|VHS scan courtesy of Wallpart.com|
We have been on an 80's horror kick of late, and I've taken the opportunity to "finally" seek out a lot of horror films that I never got around to watching from that era. I have to be honest, it's a pretty long list. Considering I grew up on this stuff as a teenager in the 80's, there really is no excuse on my part. But hey, better late than never right?
We had been debating between Slaughter High and Cheerleader Camp for our 80's horror fix one recent Saturday night, with this one winning out, and I'm so glad it did. I have to say, Slaughter High was just the thing we needed, and it was more enjoyable than I was expecting.
It's very basic stuff about a nerd who gets relentlessly teased during high school, who exacts his revenge during a reunion. We've seen it before, and there's nothing new brought to the table, but there's just so much spirit in this one, and so much cheese that it all comes together so well. For example, while these actors are supposed to be high school age, they're clearly in their 30's, at least. And there are so many technical goofs to laugh at that I don't even know where to start. But hey, it's what makes the experience fun, especially in this one, not to mention the many WTF? moments filled to the brim with stupid characters making the stupidest, weirdest, or plain questionable choices.
The cast is quite large for an ensemble group, and each of them seem to display a rather odd way of delivering their lines. I don't know if that was intentional, or if they were just terrible actors, but again, it adds that odd bit of spice to the mix of an already thoroughly enjoyable 80's cheese dish. Some digging turned up some interesting info on this. Most of the actors are British, as this, to my surprise, is a British production, with only a few American actors thrown in from an acting class over there. Speaking of the actors, I was shocked and pleasantly surprised to see Caroline Munro (Star Crash, Maniac) as the lead in this. For some reason, it just seems like an odd choice for someone of Munro's stature, to be in an 80's horror cheese-fest.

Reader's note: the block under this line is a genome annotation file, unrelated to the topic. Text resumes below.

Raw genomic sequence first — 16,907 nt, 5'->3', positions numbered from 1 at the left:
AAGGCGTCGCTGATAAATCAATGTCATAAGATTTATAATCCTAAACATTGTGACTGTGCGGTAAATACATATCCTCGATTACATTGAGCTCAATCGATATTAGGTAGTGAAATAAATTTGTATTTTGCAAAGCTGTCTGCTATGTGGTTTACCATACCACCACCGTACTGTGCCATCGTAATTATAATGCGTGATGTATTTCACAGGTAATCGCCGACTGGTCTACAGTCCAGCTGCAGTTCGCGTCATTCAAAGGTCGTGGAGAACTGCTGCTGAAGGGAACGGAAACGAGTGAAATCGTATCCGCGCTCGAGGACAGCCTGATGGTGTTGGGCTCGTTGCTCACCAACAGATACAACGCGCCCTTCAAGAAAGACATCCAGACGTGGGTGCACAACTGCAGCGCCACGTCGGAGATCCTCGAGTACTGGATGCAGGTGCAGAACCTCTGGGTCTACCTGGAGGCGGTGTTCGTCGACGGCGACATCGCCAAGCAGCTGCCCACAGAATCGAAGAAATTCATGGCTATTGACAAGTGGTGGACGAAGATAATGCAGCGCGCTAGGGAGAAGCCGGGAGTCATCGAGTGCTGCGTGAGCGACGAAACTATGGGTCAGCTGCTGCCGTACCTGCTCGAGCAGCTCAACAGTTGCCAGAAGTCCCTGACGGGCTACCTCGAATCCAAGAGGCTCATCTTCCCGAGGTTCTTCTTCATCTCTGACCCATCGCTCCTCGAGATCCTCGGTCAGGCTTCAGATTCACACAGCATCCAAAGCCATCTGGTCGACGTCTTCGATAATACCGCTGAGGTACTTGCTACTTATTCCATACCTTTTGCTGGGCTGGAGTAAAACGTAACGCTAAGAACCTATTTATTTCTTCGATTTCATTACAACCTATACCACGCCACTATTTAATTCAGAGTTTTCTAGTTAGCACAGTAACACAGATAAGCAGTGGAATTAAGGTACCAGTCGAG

One of the best things Slaughter High has going for it is it's rather impressive effects work. While it's not filled to the brim with guts and gore, the scenes that do have practical effects work and gore are surprisingly badass. There's this one sequence in particular involving a bed that was damn impressive. Even some of the kills were delightfully original.
Another special thing to note, and trust me, it will be completely obvious once you watch this, is that Harry Manfredini scored this. He just so happened to also score Friday the 13th, and let me tell you, it's a near identical score here. It's kind of funny.
It's no masterpiece, but one helluva good time in the 80's horror cheese department. Mine came in a
cheap 8 Horror Film DVD pack for $5, which you can pick up at your local Wal-Mart or Dollar Store here in the states. It's totally worth the purchase, because aside from Slaughter, you also get a lot of other gems like Class of 1999, Waxwork, Chopping Mall and C.H.U.D. II to name a few. The only real issue being as that all of them come in a dreaded full frame aspect ratio. But when you consider watching these on VHS would produce the same results, then this isn't a bad deal at all.
Some internet digging shows that this did get a DVD release here in the states in 2009 as part of a "Lost Collection", claiming to be Uncut as well, which you can get pretty cheap. Unfortunately it's also in full frame, and the transfer doesn't seem to be any better than the one on this 8 Pack, so I'd just grab this one. It's the cheapest option for the same quality and you get a ton of other great films to boot. If you're a serious collector, you can pick up Arrow Films 2011 UK DVD release that is in widescreen, region-free and also uncut. I'm not sure about it's availability though.
Subscribe to: Posts (Atom)